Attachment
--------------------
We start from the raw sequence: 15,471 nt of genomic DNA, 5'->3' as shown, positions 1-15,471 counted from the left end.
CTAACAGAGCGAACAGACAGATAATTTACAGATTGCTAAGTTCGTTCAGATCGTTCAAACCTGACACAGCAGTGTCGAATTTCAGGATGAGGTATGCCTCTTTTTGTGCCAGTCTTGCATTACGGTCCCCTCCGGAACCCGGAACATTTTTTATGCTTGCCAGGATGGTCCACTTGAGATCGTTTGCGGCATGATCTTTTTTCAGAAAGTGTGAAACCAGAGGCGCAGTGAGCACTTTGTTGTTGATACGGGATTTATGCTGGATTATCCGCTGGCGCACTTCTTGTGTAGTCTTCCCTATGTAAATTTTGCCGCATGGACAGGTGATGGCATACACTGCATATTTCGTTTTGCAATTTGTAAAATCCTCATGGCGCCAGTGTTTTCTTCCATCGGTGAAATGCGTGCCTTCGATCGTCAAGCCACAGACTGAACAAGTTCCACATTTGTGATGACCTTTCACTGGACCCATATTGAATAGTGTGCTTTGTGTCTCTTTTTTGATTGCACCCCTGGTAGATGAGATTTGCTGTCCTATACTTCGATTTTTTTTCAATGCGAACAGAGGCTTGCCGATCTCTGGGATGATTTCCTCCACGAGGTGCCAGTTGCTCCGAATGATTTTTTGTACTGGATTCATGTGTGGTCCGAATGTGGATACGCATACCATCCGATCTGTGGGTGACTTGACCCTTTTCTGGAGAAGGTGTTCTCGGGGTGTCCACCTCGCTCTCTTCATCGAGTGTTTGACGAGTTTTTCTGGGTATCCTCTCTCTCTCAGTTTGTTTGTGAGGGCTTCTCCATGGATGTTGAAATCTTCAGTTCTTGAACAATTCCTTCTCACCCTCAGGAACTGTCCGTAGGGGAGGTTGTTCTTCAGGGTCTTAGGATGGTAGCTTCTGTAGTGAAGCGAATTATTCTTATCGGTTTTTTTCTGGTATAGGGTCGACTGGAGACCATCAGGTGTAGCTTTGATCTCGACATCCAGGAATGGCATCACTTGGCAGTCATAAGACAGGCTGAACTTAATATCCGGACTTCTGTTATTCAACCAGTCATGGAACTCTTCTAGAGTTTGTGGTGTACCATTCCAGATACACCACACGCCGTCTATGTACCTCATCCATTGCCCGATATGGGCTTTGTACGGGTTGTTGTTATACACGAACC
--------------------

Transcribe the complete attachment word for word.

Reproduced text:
We start from the raw sequence: 15,471 nt of genomic DNA, 5'->3' as shown, positions 1-15,471 counted from the left end.
CTAACAGAGCGAACAGACAGATAATTTACAGATTGCTAAGTTCGTTCAGATCGTTCAAACCTGACACAGCAGTGTCGAATTTCAGGATGAGGTATGCCTCTTTTTGTGCCAGTCTTGCATTACGGTCCCCTCCGGAACCCGGAACATTTTTTATGCTTGCCAGGATGGTCCACTTGAGATCGTTTGCGGCATGATCTTTTTTCAGAAAGTGTGAAACCAGAGGCGCAGTGAGCACTTTGTTGTTGATACGGGATTTATGCTGGATTATCCGCTGGCGCACTTCTTGTGTAGTCTTCCCTATGTAAATTTTGCCGCATGGACAGGTGATGGCATACACTGCATATTTCGTTTTGCAATTTGTAAAATCCTCATGGCGCCAGTGTTTTCTTCCATCGGTGAAATGCGTGCCTTCGATCGTCAAGCCACAGACTGAACAAGTTCCACATTTGTGATGACCTTTCACTGGACCCATATTGAATAGTGTGCTTTGTGTCTCTTTTTTGATTGCACCCCTGGTAGATGAGATTTGCTGTCCTATACTTCGATTTTTTTTCAATGCGAACAGAGGCTTGCCGATCTCTGGGATGATTTCCTCCACGAGGTGCCAGTTGCTCCGAATGATTTTTTGTACTGGATTCATGTGTGGTCCGAATGTGGATACGCATACCATCCGATCTGTGGGTGACTTGACCCTTTTCTGGAGAAGGTGTTCTCGGGGTGTCCACCTCGCTCTCTTCATCGAGTGTTTGACGAGTTTTTCTGGGTATCCTCTCTCTCTCAGTTTGTTTGTGAGGGCTTCTCCATGGATGTTGAAATCTTCAGTTCTTGAACAATTCCTTCTCACCCTCAGGAACTGTCCGTAGGGGAGGTTGTTCTTCAGGGTCTTAGGATGGTAGCTTCTGTAGTGAAGCGAATTATTCTTATCGGTTTTTTTCTGGTATAGGGTCGACTGGAGACCATCAGGTGTAGCTTTGATCTCGACATCCAGGAATGGCATCACTTGGCAGTCATAAGACAGGCTGAACTTAATATCCGGACTTCTGTTATTCAACCAGTCATGGAACTCTTCTAGAGTTTGTGGTGTACCATTCCAGATACACCACACGCCGTCTATGTACCTCATCCATTGCCCGATATGGGCTTTGTACGGGTTGTTGTTATACACGAACC